Whether you're camping in the woods or need to find your way around the house after a power outage, a flashlight is essential. These tools are often indispensible in emergency situations, as they provide a portable light source. Most flashlights are made to be handheld devices, but some can be mounted, for example, on the helmets of miners or on bicycles so the user can see more easily in the dark and keep their hands free. No matter how technologically advanced the world may get, simple flashlights are still important to have on hand for a variety of different situations, and it's a good idea to become familiar with the basics of flashlights in order to choose one that suits your needs.
Flashlights are built around a light source that is mounted into a protective case and attached to a reflecting device. In most cases, the reflecting device is a lens made of transparent material. Batteries are the typical power source for flashlights. A switch on the body of the flashlight activates the light source. Some flashlights can recharge themselves, using solar power; some use cranks, magnetic fields and rechargeable battery cells for this purpose.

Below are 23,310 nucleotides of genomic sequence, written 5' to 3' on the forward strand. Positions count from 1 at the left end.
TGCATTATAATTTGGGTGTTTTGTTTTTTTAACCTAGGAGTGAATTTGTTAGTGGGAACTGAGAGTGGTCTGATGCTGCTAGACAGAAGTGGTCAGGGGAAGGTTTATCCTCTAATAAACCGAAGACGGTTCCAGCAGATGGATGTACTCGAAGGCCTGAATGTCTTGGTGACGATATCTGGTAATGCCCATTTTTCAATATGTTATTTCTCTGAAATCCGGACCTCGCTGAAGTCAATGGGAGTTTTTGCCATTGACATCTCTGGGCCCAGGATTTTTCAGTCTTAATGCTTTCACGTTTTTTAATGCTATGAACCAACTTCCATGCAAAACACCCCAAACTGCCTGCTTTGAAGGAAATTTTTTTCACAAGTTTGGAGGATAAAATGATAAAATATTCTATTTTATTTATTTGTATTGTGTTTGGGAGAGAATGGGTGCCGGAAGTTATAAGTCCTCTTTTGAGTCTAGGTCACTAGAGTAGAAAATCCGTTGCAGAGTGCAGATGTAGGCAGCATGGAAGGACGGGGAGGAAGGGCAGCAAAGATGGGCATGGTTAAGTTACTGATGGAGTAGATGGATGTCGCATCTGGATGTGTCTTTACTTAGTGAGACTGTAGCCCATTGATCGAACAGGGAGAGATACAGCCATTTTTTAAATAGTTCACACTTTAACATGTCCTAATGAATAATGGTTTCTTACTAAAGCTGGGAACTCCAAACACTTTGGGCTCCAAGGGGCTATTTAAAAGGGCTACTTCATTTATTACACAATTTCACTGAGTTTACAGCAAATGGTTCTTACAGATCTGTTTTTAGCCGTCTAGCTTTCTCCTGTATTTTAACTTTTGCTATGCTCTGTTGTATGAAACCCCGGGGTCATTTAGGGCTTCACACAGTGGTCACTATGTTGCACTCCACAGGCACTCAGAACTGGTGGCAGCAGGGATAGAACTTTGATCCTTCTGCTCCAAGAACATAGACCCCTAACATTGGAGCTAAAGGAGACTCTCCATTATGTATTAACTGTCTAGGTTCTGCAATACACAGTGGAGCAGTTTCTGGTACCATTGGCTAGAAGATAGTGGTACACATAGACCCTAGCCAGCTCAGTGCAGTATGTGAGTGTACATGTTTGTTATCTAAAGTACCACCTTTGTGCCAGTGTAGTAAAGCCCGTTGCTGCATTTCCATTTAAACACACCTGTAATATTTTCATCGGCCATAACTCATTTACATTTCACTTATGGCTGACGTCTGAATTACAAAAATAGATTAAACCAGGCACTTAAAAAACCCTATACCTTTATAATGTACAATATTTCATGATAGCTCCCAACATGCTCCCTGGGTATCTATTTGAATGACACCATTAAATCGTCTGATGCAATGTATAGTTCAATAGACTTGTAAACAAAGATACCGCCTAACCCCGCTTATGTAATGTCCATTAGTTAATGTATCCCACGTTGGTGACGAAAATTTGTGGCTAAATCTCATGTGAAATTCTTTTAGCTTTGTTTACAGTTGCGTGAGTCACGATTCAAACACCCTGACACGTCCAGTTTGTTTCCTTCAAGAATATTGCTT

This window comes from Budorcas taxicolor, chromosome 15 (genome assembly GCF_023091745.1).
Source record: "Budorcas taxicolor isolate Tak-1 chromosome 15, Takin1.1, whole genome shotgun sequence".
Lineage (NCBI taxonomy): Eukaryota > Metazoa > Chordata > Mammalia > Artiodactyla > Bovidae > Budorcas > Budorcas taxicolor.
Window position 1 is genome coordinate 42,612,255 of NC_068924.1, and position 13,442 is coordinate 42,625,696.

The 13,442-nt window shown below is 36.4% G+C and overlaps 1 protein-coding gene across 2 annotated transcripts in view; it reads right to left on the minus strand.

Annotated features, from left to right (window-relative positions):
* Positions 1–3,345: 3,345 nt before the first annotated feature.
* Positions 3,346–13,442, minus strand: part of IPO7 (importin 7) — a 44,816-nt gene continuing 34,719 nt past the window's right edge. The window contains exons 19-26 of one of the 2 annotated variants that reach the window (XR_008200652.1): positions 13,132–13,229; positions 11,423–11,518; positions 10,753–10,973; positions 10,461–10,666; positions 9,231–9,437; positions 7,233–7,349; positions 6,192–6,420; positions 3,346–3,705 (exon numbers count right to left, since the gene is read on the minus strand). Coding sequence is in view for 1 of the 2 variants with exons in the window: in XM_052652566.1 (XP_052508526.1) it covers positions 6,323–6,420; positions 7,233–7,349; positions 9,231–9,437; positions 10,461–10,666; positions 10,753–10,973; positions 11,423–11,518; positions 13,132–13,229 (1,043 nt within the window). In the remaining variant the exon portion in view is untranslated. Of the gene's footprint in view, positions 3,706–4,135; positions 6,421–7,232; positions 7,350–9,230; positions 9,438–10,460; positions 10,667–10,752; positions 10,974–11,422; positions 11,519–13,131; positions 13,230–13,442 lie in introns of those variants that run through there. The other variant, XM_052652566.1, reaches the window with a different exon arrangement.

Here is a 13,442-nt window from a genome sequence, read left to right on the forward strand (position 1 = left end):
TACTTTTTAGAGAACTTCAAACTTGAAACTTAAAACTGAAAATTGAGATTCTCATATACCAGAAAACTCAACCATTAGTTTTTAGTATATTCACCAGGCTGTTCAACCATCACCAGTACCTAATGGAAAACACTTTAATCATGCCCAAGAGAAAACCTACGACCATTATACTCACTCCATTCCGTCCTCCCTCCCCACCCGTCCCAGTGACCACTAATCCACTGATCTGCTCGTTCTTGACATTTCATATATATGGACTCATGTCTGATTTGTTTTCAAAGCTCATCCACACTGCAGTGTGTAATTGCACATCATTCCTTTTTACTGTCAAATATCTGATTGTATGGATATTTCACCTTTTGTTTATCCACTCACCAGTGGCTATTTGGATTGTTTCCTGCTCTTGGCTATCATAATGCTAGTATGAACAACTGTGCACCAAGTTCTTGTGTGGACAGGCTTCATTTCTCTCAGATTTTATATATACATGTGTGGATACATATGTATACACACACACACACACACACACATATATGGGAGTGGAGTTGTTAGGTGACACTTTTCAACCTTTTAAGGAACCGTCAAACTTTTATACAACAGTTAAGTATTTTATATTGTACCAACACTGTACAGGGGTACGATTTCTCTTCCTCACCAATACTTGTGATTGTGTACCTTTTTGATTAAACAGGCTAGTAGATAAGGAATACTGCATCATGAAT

Some flashlights use incandescent bulbs as a light source. Others use LED (light-emitting diode) or HID (high intensity discharge) lights. The differences in light sources determine how much light the flashlight gives off, and how efficient it is. An incandescent bulb is less efficient than LEDs or HIDs, and as a result, uses batteries up faster. The LED flashlight also produces not only light but also warmth. HID flashlights are less fragile and are better able to absorb shocks if they are dropped. They are more expensive, however, because of the extensive circuitry needed to keep the light source operating.